Municipal waste-to-energy (WTE) systems incorporate significant uncertainty and risk. However, they provide ways to achieve significant environmental and economic sustainability for communities. With growing uncertainty, there are significant challenges around when and how to exercise flexibility.
Flexibility is important because as a mechanism it helps ensure better sustainability for WTE systems with long-term lifecycles. Flexibility of capacity expansion, in particular, is an important consideration given the expenditures that are typically required. Multi-stage stochastic modelling can help develop an optimal decision rule to guide decision making on capacity expansion using a real options approach.
Research on the expected net present value (ENPV) arising from flexible design suggests significant improvements are possible over the fixed rigid design in terms of economic lifecycle performance. The ability to make multi-stage decisions in any time period based on available information as uncertainties are resolved is an advantage over lifetime capital investment decisions that are typically set in the first year of WTE projects.
Through work with UTL Utilities, we bring strong cost benefit analysis and real asset option approaches to this kind of infrastructure investment.
For it is in giving that we receive.(St Francis of Assisi)
A big thank you to our clients for the opportunity to work on very interesting projects during 2019. In a sentence, it has been a year of electrification, explosives, timber, leases, water, telecommunications, free zones, customs and trade across Papua New Guinea, Saudi Arabia and Australia.
Personally, I have been blessed to work some very smart people who have generously shared their experience, skills, talents and good humour in these projects.
Wishing everyone all the very best over the holiday season.
Work with Maxwell Stamp colleagues continues in Saudi Arabia. Gene Tunny and I got a great view of the significant changes occurring right now in downtown Riyadh, including the construction of the city’s USD22.5 billion metro (176km of track and 85 stations). We are on the Sky Bridge at the Kingdom Center, one hundred floors above the city.
Intra regional trade and the effectiveness of 147 active zones (economic, industrial and free) in the Middle East will be under consideration by Lytton Advisory. The firm has been given a mandate to develop advice for the Gulf Cooperative Council Secretariat on the next phase of closer economic cooperation between member states. This will involve a baseline review of existing economic zones, careful analysis of customs arrangements between Gulf states, an examination of World Trade Organisation implications and economic modelling of preferred solutions. Lytton Advisory is looking forward to working with colleagues from Maxwell Stamp in the Middle East, building on engagements in the region over the past three years.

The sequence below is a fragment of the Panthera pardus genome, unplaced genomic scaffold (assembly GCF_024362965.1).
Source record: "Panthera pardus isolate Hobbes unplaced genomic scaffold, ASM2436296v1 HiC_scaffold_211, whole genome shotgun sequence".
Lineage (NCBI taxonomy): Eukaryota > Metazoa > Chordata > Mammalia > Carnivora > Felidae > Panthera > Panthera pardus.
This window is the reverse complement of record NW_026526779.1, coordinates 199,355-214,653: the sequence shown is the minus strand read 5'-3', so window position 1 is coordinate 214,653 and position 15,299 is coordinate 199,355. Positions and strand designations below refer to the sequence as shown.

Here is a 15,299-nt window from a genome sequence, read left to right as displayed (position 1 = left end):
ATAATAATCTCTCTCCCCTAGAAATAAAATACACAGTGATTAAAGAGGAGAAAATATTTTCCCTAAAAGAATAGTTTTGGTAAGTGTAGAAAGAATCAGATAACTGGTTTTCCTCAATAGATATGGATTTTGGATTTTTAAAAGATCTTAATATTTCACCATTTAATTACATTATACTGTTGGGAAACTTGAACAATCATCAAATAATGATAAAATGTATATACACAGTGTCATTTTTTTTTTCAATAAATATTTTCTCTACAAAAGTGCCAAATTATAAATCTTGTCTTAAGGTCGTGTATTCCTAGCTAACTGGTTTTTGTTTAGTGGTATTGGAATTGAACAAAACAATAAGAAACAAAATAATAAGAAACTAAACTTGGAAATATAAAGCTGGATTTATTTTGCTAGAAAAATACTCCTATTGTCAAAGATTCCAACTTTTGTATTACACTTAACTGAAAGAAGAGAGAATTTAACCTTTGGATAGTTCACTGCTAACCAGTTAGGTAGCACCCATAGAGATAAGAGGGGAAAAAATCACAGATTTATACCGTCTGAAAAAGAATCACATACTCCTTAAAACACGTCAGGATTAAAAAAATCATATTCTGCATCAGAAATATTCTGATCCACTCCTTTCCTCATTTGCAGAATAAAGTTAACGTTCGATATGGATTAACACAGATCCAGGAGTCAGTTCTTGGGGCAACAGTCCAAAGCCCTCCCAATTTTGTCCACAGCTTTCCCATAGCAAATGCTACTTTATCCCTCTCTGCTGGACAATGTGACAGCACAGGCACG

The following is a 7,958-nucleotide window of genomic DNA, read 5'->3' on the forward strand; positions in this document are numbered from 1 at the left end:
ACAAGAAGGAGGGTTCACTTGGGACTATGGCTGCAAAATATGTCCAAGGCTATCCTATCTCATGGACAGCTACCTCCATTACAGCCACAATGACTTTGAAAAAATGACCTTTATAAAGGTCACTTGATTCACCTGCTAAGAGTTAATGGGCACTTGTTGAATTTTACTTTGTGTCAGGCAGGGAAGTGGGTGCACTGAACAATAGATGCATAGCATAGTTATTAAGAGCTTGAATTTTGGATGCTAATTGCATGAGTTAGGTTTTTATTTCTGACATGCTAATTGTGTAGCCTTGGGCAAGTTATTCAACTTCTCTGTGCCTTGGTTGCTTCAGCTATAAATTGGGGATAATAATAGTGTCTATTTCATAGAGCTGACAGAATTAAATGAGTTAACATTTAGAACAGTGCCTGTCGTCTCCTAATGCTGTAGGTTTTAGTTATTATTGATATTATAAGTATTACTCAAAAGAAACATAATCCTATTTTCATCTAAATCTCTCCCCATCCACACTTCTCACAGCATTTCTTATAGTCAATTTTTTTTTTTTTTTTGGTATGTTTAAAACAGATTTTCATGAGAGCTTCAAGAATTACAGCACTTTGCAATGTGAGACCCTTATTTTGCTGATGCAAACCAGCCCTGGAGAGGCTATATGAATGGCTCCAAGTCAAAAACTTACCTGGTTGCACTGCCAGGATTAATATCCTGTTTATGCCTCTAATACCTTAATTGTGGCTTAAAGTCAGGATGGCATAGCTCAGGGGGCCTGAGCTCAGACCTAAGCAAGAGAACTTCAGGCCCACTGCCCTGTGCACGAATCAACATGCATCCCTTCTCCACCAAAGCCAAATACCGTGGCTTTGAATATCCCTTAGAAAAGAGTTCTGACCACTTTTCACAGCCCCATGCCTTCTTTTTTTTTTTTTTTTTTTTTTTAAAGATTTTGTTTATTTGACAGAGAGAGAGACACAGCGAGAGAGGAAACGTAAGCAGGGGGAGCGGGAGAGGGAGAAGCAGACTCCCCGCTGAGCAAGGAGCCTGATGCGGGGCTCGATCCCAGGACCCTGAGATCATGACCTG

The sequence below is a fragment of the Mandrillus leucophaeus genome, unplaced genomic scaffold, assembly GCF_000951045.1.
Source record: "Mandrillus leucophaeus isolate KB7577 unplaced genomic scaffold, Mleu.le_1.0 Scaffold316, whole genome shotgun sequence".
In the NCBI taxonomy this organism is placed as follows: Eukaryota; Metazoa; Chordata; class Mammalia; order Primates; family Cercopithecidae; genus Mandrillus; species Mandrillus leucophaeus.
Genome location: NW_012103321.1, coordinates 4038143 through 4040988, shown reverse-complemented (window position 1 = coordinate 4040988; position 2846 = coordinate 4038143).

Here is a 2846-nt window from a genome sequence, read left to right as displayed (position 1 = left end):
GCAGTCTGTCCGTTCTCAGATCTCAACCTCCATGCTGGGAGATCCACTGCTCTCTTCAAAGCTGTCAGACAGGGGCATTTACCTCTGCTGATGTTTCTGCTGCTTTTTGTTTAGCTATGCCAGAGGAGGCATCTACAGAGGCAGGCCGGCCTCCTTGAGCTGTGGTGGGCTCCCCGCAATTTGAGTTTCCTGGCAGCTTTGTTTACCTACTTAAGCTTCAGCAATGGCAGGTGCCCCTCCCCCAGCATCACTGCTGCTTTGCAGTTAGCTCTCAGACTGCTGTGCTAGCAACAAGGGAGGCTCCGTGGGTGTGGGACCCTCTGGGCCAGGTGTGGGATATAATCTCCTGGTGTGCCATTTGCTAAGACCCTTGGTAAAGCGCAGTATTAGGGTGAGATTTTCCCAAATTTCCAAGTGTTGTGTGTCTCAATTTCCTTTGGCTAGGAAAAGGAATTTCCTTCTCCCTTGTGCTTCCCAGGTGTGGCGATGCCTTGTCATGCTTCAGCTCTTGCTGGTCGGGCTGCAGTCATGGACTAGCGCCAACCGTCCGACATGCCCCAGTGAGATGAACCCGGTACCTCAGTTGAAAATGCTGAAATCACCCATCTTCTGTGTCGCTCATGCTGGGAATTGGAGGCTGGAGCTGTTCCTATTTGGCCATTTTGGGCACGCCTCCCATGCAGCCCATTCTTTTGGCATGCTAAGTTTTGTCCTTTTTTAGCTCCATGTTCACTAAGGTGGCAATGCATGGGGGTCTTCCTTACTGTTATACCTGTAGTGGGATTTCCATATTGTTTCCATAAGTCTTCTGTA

Craig Lawrence has three decades of experience as a professional economist and has advised on a wide range of infrastructure projects in Australia, the Pacific, and the Middle East. Part 2 of our conversation covers, among other things:
public private partnerships or PPPs, their pros and their cons;
challenges in infrastructure provision in emerging economies;
the merits of quasi-independent infrastructure advisory bodies such as Infrastructure Australia and Building Queensland; and
the geopolitics of infrastructure (e.g. Chinese takeover of a Sri Lankan port, Australia blocking Huawei’s involvement in 5G infrastructure, and the 99-year leasing out of Darwin port to a Chinese company).
Thanks to Gene Tunny, Principal at Adept Economics, for inviting me onto his new podcast series – Economics Explained. We discussed the nature of infrastructure, the services these assets supply and how good economic analysis helps select better infrastructure projects. Gene and I have collaborated on a number of projects over the last two years. He is a leading independent economist who blogs regularly at queenslandeconomywatch.com.
Today marks the sixth anniversary of Lytton Advisory as an independent economic consulting practice. Over that time, we have worked on a wide range of economic issues. This has taken us to places as diverse as the Solomon Islands, Papua New Guinea, Kuwait and Saudi Arabia.
We have never lost our enthusiasm for helping clients make smarter capital investment decisions. Neither have we wavered in our passion for proper planning, prioritisation and funding of infrastructure. In more recent years, our work has been around leading project teams of committed, experienced economists and professionals to bring high conviction analyses to our clients. Good cost benefit analysis is at the heart of what we do.
In the first half 2019 founder, Craig Lawrence took, in effect, a sabbatical from the practice to lead the establishment of the Economic and Social Infrastructure Program in PNG. This $130 million 4+4 year Cardno-delivered, Australian Government funded program seeks to improve the quality of planning, prioritisation and funding of infrastructure to achieve economic outcomes and social development goals for Papua New Guineans.
Whether it is: developing an investment manual to incorporate climate change adaptation in infrastructure development decisions in the Solomons; a full cost pricing algorithm for food and drug regulatory services in Saudi Arabia; or generating savings from waste transfer station closures that fund a ten-year capital works program – Lytton Advisory is up for the challenge. At every stage, it is about driving value for the clients and communities affected by infrastructure.
We are excited about the future for infrastructure, its contribution to sustainable economic and social development, and how emerging economic incentives, new social paradigms and innovative technologies are shaking up these services.